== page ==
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Published On: Sat, Jun 17th, 2017

USA to crackdown on Cuba tourism under policy overhaul

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President Donald Trump’s broad overhaul of US policy toward Cuba will not restrict scheduled airline flights, but will see the US government crackdown on existing travel regulations.

One goal, according to the White House, is to ensure that US travellers do not visit Cuba for leisure purposes.

“The policy enhances travel restrictions to better enforce the statutory ban on United States tourism to Cuba,” says the White House in a policy statement. “Any further improvements in the United States-Cuba relationship will depend entirely on the Cuban government’s willingness to improve the lives of the Cuban people.”

Specifically, Trump’s policy will prohibit “individual people-to-people travel” to Cuba – defined as travel for educational reasons not affiliated with a degree programme or sponsoring organisation, according to the Department of Transportation.

The categorisation of types of travel to Cuba reflects the US government’s practice of allowing travel to the island nation for only certain designated reasons.

Trump’s policy will still permit “people-to-people” travel, so long as it is part of a group, the DOT says.

“That is a category of travel that is particularly ripe for abuse,” an unnamed administration official said in documents released by the White House. “Directing the Treasury to change its regulations… is one way to ensure that the individuals who travel to Cuba to engage in a schedule of activities actually do so and aren’t sitting on the beach.”

The DOT clarifies that Trump’s policy changes “do not affect the current authority of US airlines to serve Cuba”. Also, passengers who already booked travel will not be affected.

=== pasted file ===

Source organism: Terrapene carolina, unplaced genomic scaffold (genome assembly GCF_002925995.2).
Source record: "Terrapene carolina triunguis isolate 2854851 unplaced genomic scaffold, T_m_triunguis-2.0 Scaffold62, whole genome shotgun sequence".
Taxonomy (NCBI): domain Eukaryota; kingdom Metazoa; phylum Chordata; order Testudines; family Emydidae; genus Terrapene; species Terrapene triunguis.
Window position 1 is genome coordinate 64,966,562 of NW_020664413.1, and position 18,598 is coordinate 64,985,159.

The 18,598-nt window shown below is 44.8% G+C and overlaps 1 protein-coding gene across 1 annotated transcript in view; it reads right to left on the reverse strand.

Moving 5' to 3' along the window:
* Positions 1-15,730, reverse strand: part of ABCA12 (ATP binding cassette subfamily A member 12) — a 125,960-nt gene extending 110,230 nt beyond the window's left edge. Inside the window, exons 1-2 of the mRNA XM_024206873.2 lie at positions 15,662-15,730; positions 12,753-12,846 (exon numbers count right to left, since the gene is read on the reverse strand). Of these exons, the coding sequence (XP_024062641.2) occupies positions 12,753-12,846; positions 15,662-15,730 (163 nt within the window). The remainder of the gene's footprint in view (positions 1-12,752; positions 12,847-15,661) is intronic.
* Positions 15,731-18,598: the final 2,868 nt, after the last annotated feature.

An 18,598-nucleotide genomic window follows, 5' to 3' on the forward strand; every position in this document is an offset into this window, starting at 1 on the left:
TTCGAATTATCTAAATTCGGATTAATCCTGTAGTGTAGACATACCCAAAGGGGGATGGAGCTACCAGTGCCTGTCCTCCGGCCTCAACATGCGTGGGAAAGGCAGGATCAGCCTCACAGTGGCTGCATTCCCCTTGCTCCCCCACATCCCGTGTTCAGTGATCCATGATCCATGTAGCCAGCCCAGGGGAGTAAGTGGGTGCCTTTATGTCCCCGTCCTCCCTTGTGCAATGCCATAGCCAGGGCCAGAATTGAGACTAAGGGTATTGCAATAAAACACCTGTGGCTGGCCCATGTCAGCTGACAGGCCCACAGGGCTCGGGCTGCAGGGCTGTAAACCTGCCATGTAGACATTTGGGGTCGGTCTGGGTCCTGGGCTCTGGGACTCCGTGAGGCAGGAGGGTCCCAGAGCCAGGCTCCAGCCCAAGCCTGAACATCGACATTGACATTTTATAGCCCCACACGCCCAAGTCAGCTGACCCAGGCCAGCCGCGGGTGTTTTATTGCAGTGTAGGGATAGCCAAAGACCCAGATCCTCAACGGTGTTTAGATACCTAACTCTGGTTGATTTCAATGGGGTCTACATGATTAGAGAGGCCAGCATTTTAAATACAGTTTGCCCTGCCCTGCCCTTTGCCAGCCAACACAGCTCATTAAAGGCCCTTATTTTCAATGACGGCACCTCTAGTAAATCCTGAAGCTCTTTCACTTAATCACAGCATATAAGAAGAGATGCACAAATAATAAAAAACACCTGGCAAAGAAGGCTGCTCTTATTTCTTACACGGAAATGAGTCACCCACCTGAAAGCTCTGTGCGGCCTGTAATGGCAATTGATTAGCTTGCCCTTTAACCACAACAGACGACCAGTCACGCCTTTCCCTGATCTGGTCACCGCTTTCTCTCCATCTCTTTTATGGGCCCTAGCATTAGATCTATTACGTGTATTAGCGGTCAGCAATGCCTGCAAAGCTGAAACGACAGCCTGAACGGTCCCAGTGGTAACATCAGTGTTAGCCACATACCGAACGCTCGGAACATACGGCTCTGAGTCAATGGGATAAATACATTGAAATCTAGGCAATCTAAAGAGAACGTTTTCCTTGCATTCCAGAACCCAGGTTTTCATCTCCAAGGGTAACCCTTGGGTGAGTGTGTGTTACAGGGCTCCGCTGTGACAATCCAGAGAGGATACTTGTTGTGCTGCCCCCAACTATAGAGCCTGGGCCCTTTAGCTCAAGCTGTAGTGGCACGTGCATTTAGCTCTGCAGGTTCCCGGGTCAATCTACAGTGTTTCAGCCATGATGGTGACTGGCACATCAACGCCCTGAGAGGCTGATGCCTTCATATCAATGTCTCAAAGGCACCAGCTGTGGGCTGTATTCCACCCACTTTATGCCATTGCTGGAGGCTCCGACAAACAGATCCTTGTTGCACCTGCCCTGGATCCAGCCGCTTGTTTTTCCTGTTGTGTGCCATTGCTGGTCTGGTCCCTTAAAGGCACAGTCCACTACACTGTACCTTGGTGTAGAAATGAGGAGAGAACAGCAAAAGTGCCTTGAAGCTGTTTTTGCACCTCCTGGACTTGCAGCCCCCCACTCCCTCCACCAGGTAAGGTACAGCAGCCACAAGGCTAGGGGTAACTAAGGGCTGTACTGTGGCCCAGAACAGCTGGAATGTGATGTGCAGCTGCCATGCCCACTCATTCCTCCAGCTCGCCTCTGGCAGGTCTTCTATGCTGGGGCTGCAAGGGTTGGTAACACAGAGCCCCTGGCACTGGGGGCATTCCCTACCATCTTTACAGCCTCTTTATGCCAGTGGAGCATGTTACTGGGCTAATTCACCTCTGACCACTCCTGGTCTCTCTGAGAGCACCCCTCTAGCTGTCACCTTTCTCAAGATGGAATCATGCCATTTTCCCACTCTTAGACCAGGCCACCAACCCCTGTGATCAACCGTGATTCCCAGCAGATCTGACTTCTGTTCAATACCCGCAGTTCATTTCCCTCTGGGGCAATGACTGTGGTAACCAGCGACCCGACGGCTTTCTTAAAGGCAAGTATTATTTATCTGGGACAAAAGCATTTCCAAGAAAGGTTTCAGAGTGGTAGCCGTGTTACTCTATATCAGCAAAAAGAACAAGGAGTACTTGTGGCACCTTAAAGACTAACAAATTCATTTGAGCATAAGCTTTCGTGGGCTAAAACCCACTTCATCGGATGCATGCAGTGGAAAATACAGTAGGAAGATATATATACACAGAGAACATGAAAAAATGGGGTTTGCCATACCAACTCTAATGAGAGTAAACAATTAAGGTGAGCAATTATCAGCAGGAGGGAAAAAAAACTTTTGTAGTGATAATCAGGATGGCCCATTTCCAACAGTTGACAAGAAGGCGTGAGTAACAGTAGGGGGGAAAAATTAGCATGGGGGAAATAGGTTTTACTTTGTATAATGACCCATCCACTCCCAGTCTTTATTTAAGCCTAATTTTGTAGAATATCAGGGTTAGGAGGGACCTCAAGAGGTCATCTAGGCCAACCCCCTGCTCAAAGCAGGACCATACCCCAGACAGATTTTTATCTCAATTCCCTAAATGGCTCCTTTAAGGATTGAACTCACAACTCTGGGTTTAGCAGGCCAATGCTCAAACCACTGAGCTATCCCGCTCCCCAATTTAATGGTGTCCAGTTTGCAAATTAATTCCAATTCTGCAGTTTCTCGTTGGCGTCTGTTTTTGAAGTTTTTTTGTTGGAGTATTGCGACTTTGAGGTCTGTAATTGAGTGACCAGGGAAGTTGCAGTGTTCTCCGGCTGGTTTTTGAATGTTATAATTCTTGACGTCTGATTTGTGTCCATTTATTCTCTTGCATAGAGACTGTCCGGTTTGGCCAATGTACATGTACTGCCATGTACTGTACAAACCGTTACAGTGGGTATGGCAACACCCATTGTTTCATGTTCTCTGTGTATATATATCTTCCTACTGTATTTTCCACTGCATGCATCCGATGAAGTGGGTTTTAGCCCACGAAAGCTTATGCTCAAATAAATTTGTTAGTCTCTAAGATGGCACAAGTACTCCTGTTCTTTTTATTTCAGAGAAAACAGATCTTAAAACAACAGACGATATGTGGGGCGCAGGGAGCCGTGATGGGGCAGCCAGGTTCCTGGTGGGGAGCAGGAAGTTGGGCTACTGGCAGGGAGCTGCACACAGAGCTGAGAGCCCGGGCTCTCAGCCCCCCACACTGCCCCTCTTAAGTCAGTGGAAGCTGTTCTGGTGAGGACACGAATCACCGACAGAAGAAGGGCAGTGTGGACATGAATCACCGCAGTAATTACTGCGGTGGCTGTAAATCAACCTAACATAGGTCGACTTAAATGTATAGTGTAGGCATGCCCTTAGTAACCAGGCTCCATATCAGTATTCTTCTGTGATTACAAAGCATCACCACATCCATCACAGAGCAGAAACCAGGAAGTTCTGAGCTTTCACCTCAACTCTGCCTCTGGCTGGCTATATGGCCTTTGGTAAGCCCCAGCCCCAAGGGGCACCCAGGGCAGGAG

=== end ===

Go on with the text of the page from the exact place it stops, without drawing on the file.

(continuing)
US airline trade group Airlines for America (A4A) says it is examining Trump’s policy and potential impact on US airlines.

“Airlines are reviewing the president’s directive and will continue to comply with all federal rules and regulations regarding travel to Cuba,” says the group. “We will continue working with the administration to minimise any impact on the traveling public.”

American Airlines, a leading carrier to Cuba, says it is “reviewing” Trump’s policy “to understand any potential impacts to our customers or our current service”.

“Until the new regulations are in place, the current travel policy will remain in effect,” the Oneworld carrier says. “However, future changes in regulation may affect travel initiated from today forward.”

The new policy will take effect after the US Department of the Treasury and the US Department of Commerce issue new regulations, which could take “several months”, according to the White House.

The White House says its changes broadly aim to ensure that the Cuban government and military do not benefit from recently-improved economic and travel ties between the former Cold War foes.

Relations improved under the administration of former President Barack Obama.

Speaking in Miami on 16 June, Trump criticised Obama’s policy, saying improved economic ties could prop up the Castro government. He called Obama’s agreement with Cuba a “deal with a government that spreads violence and instability in the region”.

“I am cancelling the last administration’s completely one-side dead with Cuba,” he added.

President Obama’s openness to Cuba led to improved economic ties and the signing of an air services deal that restored commercial flights between the USA and Cuba after a decades-long hiatus.

US carriers jumped on the opportunity, launching dozens of new flights to Havana and several other Cuban cities.

In recent months, however, some airlines reduced Cuba capacity or outright ended flights, citing less-than-anticipated demand.

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